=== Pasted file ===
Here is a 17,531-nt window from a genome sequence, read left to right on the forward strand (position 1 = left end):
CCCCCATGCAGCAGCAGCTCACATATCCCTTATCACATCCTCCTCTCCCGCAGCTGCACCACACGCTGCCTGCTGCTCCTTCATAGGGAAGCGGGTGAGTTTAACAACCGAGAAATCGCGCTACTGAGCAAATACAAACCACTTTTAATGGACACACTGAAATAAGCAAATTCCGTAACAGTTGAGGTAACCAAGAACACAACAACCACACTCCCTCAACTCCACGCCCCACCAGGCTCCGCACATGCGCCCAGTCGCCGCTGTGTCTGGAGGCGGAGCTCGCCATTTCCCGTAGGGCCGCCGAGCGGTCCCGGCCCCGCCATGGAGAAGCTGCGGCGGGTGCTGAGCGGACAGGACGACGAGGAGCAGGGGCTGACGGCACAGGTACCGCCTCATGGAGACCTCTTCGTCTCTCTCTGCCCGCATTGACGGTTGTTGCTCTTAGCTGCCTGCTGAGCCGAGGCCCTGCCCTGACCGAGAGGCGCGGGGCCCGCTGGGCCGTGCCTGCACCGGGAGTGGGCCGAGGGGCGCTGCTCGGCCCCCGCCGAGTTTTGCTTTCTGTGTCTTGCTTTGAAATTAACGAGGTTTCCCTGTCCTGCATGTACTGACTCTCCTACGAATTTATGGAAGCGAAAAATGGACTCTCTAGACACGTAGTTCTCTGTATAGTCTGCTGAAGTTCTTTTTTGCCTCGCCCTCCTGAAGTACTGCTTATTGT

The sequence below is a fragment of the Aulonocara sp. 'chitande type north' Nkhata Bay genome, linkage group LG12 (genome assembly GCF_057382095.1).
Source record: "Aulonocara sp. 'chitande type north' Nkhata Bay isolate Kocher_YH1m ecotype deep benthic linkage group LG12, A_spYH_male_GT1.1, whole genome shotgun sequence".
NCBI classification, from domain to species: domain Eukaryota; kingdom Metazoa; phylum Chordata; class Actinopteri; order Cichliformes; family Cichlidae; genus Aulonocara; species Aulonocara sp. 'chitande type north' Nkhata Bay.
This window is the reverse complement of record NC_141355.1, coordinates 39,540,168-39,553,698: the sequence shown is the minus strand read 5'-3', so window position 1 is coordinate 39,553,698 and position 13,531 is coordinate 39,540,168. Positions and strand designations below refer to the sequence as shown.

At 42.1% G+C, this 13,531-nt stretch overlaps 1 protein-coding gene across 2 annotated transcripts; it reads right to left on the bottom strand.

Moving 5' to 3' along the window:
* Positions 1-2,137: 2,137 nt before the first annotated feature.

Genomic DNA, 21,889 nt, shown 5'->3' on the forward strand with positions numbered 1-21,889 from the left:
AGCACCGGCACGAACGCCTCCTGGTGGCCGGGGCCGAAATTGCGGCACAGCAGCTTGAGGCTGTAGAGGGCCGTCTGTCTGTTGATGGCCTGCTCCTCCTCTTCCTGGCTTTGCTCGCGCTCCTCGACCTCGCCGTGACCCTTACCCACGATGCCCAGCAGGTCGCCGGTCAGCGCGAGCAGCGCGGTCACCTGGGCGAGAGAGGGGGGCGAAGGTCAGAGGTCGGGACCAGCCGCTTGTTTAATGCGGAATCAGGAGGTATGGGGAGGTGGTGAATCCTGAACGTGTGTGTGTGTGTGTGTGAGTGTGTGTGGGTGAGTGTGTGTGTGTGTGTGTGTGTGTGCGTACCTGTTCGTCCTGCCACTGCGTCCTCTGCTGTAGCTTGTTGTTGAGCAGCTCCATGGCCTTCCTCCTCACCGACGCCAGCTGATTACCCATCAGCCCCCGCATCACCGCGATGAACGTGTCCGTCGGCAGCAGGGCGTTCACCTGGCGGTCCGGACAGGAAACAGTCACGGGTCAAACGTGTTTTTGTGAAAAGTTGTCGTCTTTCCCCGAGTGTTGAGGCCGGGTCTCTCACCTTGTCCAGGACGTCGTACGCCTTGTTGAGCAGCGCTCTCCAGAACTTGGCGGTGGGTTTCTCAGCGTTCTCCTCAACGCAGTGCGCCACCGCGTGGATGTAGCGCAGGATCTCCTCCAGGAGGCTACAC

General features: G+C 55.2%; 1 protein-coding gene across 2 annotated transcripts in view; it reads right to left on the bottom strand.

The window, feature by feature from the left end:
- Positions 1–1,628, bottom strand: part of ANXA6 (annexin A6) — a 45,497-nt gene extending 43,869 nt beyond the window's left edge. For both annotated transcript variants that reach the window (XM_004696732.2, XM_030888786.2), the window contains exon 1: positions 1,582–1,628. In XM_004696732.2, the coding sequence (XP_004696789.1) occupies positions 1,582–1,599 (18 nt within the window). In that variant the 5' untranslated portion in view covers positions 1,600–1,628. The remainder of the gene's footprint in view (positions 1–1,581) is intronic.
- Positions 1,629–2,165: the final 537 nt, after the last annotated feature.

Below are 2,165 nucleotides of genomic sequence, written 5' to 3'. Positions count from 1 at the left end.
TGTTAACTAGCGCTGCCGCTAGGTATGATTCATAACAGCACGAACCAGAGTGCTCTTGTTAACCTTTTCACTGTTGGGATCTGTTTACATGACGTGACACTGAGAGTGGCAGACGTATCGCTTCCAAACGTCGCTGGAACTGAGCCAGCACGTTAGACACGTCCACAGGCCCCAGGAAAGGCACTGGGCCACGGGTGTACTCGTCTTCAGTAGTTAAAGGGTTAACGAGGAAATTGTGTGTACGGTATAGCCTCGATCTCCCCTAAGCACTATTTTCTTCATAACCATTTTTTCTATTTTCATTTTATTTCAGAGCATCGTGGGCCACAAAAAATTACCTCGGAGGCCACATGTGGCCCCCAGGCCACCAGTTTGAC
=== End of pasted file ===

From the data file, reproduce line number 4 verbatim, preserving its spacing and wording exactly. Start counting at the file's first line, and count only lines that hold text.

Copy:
Source record: "Aulonocara sp. 'chitande type north' Nkhata Bay isolate Kocher_YH1m ecotype deep benthic linkage group LG12, A_spYH_male_GT1.1, whole genome shotgun sequence".